Suzanne Simard’s Forest Research Results

This article is an excerpt from the Shortform book guide to "Finding the Mother Tree" by Suzanne Simard. Shortform has the world's best summaries and analyses of books you should be reading.

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What did Suzanne Simard’s forest research find? Why is it important to research forests?

In her book Finding the Mother Tree, Suzanne Simard explains how she had a hunch that trees in a forest don’t grow in a monoculture (a single species growing alone). This prompted Simard’s thought that the forests might be more cooperative than competitive. 

Check out the results of Simard’s forest research.

Simard’s Forest Service Research

When Simard left the logging industry and took her first job with the Forest Service, her supervisor was supportive of her ideas and assigned her to conduct forest research on what was called the “free-to-grow” policy. This policy was based on the premise that clear-cutting tracts of forest was the best way to ensure that the growth of cultivated trees would be unimpeded by competitor species. 

In experiments with different tree species, Simard killed “competitor” trees with glyphosate (aka Roundup), a chemical that can target some plants while leaving others unharmed. In all her experiments, she found that killing off the “competition” had no benefit for the “free-to-grow” species. And in most cases, it was detrimental. Her findings consistently suggested that tree species growing together aid one another. 

Alder Contribute to Pine Growth

To examine the competition theory, Simard’s first forest research experiment involved eliminating alder trees that were presumed to compete for water and nutrients with cultivated pine trees. Her job was to compare how pines grew in clear-cut plots versus in plots mixed with alder. While the pines in the clear-cut area did better initially, Simard found they didn’t thrive alone long term, for three reasons:

  • The alder helped distribute water to the birch.
  • The alder provided nitrogen and other nutrients to the birch.
  • The alder helped protect the birch from damage by foragers and weather.

Birch Contribute to Fir Health

The next experiment Simard conducted with the Forest Service involved a project to eliminate birch trees, which were perceived as competitors of the more valued Douglas fir trees. Again, Simard set out to show that there was likely some cooperation involved between the species. Her experiment results showed cooperation in two forms:

  • Birch facilitate the growth of a helpful bacteria that kill a fungal disease, which helps fir resist this disease.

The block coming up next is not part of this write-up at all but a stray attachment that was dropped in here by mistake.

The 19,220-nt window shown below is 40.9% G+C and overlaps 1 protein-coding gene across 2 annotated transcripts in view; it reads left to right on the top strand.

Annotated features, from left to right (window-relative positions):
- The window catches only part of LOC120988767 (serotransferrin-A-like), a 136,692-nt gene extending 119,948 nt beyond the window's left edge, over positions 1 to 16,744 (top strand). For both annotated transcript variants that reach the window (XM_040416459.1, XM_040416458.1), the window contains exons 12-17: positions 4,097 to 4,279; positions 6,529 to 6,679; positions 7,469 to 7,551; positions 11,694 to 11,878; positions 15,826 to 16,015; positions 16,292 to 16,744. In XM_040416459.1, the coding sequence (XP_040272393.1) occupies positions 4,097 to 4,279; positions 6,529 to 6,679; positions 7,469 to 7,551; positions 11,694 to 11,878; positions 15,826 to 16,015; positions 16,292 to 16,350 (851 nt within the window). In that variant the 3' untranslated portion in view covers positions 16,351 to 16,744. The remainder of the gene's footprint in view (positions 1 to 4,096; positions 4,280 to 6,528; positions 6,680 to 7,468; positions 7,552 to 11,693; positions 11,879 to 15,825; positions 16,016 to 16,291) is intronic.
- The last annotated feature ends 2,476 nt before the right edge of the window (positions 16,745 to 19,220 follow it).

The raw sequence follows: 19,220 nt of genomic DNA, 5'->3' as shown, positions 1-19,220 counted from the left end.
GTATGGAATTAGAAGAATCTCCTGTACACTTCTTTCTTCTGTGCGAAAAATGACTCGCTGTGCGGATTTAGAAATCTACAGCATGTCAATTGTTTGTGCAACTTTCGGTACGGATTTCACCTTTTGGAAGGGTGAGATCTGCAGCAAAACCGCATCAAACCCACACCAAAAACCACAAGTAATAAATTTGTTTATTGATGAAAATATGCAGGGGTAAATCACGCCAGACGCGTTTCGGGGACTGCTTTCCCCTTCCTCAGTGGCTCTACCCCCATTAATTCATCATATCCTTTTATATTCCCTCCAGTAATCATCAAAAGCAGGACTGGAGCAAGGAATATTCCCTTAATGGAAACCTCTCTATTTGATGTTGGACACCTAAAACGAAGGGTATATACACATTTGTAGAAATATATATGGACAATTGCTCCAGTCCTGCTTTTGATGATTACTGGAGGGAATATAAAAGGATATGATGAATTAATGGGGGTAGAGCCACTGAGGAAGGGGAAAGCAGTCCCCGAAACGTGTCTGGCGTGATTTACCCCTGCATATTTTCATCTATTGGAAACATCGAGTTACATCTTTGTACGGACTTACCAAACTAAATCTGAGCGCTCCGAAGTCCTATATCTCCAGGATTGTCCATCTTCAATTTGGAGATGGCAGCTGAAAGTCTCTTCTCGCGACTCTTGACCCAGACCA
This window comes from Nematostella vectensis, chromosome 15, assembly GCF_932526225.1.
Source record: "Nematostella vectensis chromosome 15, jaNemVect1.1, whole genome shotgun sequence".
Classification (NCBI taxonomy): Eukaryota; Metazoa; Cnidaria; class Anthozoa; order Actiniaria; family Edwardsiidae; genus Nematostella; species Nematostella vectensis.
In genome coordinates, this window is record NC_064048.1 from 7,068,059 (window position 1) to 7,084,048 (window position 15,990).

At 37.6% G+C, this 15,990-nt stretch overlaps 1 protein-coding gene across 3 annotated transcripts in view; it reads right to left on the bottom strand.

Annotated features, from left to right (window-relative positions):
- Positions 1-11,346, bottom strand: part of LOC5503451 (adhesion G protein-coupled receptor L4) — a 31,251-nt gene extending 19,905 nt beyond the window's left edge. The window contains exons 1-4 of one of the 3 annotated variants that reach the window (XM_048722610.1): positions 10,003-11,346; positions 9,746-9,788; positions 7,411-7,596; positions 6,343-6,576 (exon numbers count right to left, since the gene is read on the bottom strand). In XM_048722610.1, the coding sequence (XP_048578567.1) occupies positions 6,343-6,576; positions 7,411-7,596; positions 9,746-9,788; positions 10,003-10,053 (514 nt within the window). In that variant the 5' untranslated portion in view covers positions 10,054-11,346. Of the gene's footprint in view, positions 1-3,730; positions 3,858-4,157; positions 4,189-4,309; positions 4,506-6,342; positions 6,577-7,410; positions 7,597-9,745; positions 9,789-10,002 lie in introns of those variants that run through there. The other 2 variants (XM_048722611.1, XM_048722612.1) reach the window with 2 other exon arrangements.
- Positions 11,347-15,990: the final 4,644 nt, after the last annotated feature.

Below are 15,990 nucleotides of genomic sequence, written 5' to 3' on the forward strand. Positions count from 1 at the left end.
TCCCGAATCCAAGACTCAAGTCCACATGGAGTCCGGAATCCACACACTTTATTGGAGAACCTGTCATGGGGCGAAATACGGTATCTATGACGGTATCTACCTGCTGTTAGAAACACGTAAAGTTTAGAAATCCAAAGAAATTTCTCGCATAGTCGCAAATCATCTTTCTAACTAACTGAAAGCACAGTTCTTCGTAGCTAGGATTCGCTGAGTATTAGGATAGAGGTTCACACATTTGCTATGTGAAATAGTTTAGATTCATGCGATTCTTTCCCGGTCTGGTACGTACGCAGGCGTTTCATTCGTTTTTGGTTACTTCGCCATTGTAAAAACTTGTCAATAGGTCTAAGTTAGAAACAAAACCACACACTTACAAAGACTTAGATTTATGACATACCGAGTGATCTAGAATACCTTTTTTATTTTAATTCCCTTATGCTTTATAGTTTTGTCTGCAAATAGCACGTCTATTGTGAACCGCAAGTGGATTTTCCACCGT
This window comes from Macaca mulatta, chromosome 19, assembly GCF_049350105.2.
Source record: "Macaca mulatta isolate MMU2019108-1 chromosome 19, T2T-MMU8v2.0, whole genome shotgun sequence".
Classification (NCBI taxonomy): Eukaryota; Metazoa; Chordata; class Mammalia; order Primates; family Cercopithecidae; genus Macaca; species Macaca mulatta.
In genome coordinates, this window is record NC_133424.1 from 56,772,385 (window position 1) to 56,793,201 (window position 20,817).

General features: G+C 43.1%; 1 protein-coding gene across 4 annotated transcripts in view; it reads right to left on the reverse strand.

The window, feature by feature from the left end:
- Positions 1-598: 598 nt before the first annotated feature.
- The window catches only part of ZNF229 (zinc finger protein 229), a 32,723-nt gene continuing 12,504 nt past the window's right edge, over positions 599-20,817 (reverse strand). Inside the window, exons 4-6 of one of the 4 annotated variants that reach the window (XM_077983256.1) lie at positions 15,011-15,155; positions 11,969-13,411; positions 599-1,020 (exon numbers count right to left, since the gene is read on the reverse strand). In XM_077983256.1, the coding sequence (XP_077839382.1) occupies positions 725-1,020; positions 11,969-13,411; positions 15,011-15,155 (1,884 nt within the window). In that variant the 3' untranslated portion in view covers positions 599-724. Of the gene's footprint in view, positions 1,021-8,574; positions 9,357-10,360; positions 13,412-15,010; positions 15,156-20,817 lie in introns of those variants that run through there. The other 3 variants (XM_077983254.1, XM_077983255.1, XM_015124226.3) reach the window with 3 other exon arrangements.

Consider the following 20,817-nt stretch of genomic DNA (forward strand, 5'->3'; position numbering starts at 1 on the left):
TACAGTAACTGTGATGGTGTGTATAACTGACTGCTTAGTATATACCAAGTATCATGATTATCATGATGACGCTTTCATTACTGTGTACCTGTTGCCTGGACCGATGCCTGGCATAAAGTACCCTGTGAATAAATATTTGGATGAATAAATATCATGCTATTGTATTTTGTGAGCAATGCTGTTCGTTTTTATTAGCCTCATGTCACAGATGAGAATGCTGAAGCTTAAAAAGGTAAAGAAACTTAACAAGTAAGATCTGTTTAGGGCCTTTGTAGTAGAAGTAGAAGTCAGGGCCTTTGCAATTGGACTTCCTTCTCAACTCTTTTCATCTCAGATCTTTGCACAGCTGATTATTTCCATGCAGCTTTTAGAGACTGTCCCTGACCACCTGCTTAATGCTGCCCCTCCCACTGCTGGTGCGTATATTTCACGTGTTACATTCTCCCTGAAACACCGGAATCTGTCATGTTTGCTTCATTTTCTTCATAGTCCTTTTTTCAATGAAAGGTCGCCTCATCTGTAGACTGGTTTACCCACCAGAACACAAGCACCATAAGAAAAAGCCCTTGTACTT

• Birch contribute valuable carbon to fir.

The Tree-Fungus Symbiosis

Simard’s experiment results up to this point had made it clear that trees were sharing resources with one another, but she was left wondering exactly how it happens. Her next task in her forest research was to investigate the mechanism used to move nutrients between trees, and she suspected it had something to do with the fungus that she had observed on the trees’ roots. This question would lead Simard on a decades-long quest to understand the underground fungal/root networks in forests.

Simard discusses those networks’ two functions, nutrient sharing and information sharing, and how she discovered that they work. Her key findings discussed here include:

  • There’s a complex symbiotic relationship between all the trees in a forest and the mycorrhizal fungi that colonize the trees’ roots. 
  • The fungi transfer resources between the trees while absorbing some for themselves. 
  • These fungi act as mechanisms for transfer of both nutrients and information. 

(Shortform note: In addition to the transfer of nutrients between trees, scientists say fungi are crucial in the fight against climate change because they absorb carbon from the trees and transfer it to the soil. This reduces the amount of carbon in the atmosphere, decreasing the greenhouse gas effect. It’s estimated that around 5 billion tons of carbon flow through mycorrhizal fungi every year.)

Suzanne Simard’s Forest Research Results

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Here's what you'll find in our full Finding the Mother Tree summary:

  • A look at Suzanne Simard's research on the relationships among trees
  • What a Mother Tree is, and how it takes care of its community
  • How trees communicate in an interconnected, underground network

Katie Doll

Somehow, Katie was able to pull off her childhood dream of creating a career around books after graduating with a degree in English and a concentration in Creative Writing. Her preferred genre of books has changed drastically over the years, from fantasy/dystopian young-adult to moving novels and non-fiction books on the human experience. Katie especially enjoys reading and writing about all things television, good and bad.

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